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ElasticDL: Kubernetes-Native Distributed Deep Learning with Elastic Scheduling


In addition to online services, users have been running AI jobs on Kubernetes. Related projects add Kubernetes operators to start distributed deep learning programs calling TensorFlow or PyTorch. In these solutions, Kubernetes plays the role to launch pods and restart preempted ones. But such retrials often fail due to the same reason - the lack of resources. Jobs would fail if not maintaining the constant number of worker pods. Maintaining the constant number, it becomes gang scheduling. Either case leads to low utilization.

ElasticDL changes the paradox by realizing elastic scheduling - making deep learning jobs tolerable with varying numbers of workers. It introduces a master pod per job that coordinates both the learning process and resource scheduling, to replace the Kubernetes operator per cluster. It makes full use of residual resources and improves the utilization significantly.

Benefits to the Ecosystem

ElasticDL boosts the cluster utilization up to 90%, on on-premise clusters at Ant Financial and on Google Cloud, as it makes full use of residual resources to run deep learning jobs with elastic scheduling. Moreover, it enables the jobs to run in lower priority than online services on the same cluster. ElasticDL senses and uses resource left by online services.

The master is important to elastic scheduling and takes three roles.

  1. It dynamically partitions the data so to decouple the number of partitions and workers.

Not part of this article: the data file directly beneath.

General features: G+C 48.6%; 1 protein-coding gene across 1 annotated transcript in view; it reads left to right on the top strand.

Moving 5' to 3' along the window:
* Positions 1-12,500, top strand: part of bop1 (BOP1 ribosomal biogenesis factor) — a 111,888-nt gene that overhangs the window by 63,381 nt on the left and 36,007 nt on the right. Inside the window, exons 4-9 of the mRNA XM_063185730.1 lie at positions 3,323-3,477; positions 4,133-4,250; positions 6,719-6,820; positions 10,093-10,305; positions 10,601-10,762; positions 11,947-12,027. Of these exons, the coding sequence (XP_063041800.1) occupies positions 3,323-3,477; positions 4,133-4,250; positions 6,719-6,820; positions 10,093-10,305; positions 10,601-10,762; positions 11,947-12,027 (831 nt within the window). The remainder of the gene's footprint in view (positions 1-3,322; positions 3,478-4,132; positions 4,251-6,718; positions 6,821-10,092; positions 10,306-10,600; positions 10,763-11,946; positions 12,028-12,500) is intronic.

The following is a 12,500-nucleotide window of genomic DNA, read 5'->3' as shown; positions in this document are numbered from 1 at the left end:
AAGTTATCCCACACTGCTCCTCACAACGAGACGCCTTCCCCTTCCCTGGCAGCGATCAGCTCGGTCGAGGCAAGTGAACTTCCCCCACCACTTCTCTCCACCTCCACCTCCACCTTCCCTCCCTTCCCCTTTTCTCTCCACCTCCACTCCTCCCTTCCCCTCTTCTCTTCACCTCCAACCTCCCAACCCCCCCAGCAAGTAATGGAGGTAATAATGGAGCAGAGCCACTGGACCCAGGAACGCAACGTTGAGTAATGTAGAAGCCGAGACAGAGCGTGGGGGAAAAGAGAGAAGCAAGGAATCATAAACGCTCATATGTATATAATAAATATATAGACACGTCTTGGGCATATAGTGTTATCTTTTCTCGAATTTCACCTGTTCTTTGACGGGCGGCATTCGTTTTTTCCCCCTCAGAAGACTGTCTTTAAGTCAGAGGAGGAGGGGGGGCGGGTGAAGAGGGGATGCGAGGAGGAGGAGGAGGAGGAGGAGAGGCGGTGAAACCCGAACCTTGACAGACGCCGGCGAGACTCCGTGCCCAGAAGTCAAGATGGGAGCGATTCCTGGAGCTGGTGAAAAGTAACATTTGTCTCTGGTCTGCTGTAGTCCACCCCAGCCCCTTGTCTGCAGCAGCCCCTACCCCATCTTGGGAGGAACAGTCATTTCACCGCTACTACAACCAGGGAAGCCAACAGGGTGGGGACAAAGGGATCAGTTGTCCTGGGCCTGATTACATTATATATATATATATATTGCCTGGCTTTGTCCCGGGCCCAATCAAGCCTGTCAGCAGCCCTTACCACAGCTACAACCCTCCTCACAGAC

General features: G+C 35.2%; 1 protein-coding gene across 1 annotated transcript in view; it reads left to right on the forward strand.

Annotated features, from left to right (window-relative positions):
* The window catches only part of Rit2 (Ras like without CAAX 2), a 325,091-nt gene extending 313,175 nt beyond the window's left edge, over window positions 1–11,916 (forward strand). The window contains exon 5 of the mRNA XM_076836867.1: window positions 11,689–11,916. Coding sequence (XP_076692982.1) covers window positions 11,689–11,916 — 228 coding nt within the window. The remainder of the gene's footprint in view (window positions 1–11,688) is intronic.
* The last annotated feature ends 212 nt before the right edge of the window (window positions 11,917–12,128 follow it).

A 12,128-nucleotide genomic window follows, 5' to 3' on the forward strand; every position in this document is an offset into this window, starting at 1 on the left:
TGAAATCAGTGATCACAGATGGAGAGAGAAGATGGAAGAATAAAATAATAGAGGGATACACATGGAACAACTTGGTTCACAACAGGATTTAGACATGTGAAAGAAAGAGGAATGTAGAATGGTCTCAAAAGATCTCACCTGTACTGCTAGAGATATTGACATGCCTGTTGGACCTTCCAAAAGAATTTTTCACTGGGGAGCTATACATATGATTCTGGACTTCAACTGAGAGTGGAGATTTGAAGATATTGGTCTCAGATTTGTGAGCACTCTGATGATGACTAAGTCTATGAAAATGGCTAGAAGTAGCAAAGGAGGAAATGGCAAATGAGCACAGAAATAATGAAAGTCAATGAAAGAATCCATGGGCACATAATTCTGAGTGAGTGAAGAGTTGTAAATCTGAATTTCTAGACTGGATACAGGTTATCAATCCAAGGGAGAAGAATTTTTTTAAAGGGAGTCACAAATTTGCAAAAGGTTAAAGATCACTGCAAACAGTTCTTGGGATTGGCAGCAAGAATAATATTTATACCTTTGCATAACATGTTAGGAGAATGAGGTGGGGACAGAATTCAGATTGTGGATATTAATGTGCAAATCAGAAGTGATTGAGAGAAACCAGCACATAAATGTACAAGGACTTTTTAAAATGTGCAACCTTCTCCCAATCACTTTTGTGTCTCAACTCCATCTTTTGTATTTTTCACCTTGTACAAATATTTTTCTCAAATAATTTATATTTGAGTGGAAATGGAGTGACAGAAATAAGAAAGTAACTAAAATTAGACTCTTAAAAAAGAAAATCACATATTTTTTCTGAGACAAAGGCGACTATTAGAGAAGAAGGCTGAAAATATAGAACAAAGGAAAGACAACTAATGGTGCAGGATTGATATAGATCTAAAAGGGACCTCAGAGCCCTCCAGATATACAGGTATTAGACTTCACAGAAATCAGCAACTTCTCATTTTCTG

2. It works with Kubernetes to watch the cluster utilization and a good chance to restart failed workers.
  3. It starts parameter servers when training large models using the asynchronous SGD algorithm, and cooperate workers to implement a Kubernetes-native fault-tolerable AllReduce operation for the synchronous SGD.

Deep learning researchers like ElasticDL as it reduces the pending time of each job. As Deep learning jobs depend on many parameters, users are eager to see the status of the first few iterations to ensure the configuration is mathematically correct. Making full use of the residual resource, ElasticDL runs as many concurrent experiments as possible and shortens the total time to run a batch of training jobs.

ElasticDL provides an easy-to-use interface. Users define models using TensorFlow 2.x API just like filling the map and reduce functions required by the MapReduce framework, without the need to consider anything about distributed programming.

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